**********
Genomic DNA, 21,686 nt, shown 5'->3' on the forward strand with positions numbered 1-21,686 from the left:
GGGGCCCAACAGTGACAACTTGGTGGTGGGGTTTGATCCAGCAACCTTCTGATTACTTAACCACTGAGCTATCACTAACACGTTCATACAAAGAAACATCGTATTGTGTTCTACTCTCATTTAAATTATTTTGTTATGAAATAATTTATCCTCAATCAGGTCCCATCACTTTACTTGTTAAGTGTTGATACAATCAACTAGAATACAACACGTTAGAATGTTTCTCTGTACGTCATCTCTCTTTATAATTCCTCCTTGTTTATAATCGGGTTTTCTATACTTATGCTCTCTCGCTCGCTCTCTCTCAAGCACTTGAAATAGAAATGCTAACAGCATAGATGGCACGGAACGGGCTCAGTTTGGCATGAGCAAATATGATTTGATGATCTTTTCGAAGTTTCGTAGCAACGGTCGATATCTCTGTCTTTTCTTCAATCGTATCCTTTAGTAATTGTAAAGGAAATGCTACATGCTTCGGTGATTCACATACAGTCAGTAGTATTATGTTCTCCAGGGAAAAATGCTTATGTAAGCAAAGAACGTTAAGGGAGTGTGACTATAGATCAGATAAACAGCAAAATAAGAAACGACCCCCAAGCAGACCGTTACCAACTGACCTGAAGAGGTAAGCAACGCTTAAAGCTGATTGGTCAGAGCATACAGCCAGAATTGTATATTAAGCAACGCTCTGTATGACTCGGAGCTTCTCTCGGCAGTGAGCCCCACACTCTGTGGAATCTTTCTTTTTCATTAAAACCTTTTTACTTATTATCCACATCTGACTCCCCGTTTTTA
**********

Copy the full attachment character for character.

Genomic DNA, 21,686 nt, shown 5'->3' on the forward strand with positions numbered 1-21,686 from the left:
GGGGCCCAACAGTGACAACTTGGTGGTGGGGTTTGATCCAGCAACCTTCTGATTACTTAACCACTGAGCTATCACTAACACGTTCATACAAAGAAACATCGTATTGTGTTCTACTCTCATTTAAATTATTTTGTTATGAAATAATTTATCCTCAATCAGGTCCCATCACTTTACTTGTTAAGTGTTGATACAATCAACTAGAATACAACACGTTAGAATGTTTCTCTGTACGTCATCTCTCTTTATAATTCCTCCTTGTTTATAATCGGGTTTTCTATACTTATGCTCTCTCGCTCGCTCTCTCTCAAGCACTTGAAATAGAAATGCTAACAGCATAGATGGCACGGAACGGGCTCAGTTTGGCATGAGCAAATATGATTTGATGATCTTTTCGAAGTTTCGTAGCAACGGTCGATATCTCTGTCTTTTCTTCAATCGTATCCTTTAGTAATTGTAAAGGAAATGCTACATGCTTCGGTGATTCACATACAGTCAGTAGTATTATGTTCTCCAGGGAAAAATGCTTATGTAAGCAAAGAACGTTAAGGGAGTGTGACTATAGATCAGATAAACAGCAAAATAAGAAACGACCCCCAAGCAGACCGTTACCAACTGACCTGAAGAGGTAAGCAACGCTTAAAGCTGATTGGTCAGAGCATACAGCCAGAATTGTATATTAAGCAACGCTCTGTATGACTCGGAGCTTCTCTCGGCAGTGAGCCCCACACTCTGTGGAATCTTTCTTTTTCATTAAAACCTTTTTACTTATTATCCACATCTGACTCCCCGTTTTTA